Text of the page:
The Major: Connecting human interest to your career

Female Student in Italy

Is asking “what does it all mean?” your passion? What does it mean when museums are asked to return works of art to their countries of origin? When Native Americans protest a ski center’s proposal to make artificial snow on a mountain they hold sacred? When schools battle over the teaching of evolution?

Our Bachelor of Arts degree in Comparative Cultural Studies can help you begin to discover the answers to the complexities of life, human nature, and the diversity of cultures.

Where do your ideas and values come from?

What are the implications of those values—for your life and the lives of others?

What does it all mean?

Here, you’ll learn about yourself and others through critical thinking, challenging courses, study abroad opportunities, internships, and more.

The Emphases: Digging deeper into your passion 

You will take nine hours (typically three classes) of core courses and choose one—or even two—of three emphases: Art History, Humanities, or Comparative Study of Religions.

Art History

Through formal analysis, iconology, and historic themes, you’ll uncover the "what" behind a work of art, the cultural context from which it comes, and the "why" that’s behind the work.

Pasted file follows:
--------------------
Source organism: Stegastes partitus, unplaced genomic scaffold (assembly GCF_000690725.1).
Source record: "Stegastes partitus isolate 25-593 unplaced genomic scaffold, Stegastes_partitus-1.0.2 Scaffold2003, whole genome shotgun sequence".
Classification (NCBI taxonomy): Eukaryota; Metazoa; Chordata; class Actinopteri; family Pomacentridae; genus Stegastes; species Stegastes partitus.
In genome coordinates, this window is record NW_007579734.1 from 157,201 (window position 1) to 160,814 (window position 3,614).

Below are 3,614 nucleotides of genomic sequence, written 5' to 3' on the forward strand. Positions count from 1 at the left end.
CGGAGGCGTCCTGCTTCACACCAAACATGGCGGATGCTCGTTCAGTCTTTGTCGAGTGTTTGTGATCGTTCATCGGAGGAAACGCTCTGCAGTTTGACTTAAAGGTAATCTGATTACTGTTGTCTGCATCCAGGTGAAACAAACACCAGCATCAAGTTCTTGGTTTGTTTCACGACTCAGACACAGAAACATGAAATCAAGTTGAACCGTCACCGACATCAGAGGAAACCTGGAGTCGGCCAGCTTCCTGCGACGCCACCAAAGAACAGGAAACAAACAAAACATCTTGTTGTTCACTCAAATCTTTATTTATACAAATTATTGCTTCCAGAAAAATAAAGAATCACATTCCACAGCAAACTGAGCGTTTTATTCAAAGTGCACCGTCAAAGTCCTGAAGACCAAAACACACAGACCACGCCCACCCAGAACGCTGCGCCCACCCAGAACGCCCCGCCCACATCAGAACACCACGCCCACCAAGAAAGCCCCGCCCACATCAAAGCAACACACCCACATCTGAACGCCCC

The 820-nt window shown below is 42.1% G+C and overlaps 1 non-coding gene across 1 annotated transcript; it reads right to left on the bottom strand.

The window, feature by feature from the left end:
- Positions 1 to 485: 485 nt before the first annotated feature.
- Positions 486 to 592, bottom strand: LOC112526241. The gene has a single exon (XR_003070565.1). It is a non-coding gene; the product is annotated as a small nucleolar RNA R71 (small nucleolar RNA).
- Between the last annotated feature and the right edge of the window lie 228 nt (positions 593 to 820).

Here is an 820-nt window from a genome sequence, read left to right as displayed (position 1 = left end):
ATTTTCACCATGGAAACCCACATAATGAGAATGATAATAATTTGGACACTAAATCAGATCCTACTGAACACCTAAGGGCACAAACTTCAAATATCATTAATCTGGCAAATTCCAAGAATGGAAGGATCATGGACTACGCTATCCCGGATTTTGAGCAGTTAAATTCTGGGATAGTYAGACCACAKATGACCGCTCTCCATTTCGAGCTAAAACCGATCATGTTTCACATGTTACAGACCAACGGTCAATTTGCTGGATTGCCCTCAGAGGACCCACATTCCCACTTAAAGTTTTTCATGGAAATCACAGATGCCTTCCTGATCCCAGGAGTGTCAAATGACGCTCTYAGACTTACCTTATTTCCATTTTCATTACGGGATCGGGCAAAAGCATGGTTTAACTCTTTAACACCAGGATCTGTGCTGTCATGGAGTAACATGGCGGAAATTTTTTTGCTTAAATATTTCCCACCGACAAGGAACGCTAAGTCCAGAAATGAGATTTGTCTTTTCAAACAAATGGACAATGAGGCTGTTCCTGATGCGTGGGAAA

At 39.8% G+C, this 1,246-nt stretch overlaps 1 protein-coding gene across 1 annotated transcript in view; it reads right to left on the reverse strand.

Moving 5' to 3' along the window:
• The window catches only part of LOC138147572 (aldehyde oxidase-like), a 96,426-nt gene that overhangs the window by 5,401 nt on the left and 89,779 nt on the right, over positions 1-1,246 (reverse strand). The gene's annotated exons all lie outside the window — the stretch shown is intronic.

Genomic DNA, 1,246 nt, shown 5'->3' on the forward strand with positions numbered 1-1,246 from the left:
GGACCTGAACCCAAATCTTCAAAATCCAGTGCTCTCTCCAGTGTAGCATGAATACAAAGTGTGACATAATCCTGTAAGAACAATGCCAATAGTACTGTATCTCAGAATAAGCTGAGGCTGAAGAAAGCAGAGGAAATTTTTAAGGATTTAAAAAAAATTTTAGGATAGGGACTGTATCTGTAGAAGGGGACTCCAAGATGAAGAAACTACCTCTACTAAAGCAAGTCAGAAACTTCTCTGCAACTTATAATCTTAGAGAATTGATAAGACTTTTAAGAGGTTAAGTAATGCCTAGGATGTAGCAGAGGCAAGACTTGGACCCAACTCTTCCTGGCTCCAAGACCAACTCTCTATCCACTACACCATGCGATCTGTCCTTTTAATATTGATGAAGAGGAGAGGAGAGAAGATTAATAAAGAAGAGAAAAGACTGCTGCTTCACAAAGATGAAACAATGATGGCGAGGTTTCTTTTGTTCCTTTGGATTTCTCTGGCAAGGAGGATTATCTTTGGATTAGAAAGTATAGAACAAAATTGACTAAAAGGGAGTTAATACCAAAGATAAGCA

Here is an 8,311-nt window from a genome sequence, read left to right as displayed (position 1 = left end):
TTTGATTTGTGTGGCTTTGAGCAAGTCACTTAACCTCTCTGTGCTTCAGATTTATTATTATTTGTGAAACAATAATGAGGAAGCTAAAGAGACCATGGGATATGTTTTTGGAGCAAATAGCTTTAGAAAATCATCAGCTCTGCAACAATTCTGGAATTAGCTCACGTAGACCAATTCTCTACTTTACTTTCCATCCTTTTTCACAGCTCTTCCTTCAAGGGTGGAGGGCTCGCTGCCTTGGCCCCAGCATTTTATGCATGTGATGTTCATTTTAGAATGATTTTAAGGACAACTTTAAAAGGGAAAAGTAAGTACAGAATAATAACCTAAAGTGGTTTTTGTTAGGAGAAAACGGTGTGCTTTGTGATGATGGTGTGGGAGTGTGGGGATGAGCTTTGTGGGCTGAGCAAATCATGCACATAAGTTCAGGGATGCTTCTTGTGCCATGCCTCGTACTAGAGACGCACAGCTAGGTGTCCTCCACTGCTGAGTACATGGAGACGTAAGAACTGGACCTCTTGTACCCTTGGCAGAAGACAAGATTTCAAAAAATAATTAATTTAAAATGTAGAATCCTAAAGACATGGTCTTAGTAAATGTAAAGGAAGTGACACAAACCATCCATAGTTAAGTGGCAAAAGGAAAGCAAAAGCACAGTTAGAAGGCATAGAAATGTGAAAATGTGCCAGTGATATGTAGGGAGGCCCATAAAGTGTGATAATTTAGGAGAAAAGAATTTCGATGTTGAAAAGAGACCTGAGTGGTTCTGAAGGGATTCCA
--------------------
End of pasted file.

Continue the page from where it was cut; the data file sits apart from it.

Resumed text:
Science can tell you how to clone a Tyrannosaurus Rex. Humanities can tell you why this might be a bad idea.


Humanities

By studying the natural world, technology, and art, you’ll explore the bigger picture of “learning to live together.” Your studies will compare and contrast the relationships between fine and popular arts, nature and the city, politics and the arts, music and commerce, and identity and history.  








Comparative Study of Religions

Have you ever wondered how the world's great cultures imagined the universe, and how they lived in it? Dive deeper into some of the enduring questions humans have asked for ages while learning about your world: the ideas, values, and spirituality of Native American, Asian, European, and other traditions.

Each of the emphases requires 33 hours (typically 11 classes) of coursework.

The Minors: Additional education for further prep

The Comparative Cultural Studies degree doesn’t require a minor, although you can gain complementary skills and a competitive edge in the marketplace by minoring in:

Other educational opportunities

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Study Abroad

Think outside of the classroom. We encourage you to enrich your education and global engagement by studying abroad for a summer, semester, or year. Learn first-hand about global diversity in a program in Italy, India, Japan, or Spain—just a few of the countries with programs ideal for CCS majors. Best of all, you’ll still be able to graduate in four years.




Internships

Build your resume while practicing the theories covered in class with an internship in your junior or senior year.

For more information about internships, talk with your faculty adviser.

Teaching Assistantships

Apply your learning while helping out in the classroom.

For more information on teaching assistantships, talk with your faculty adviser.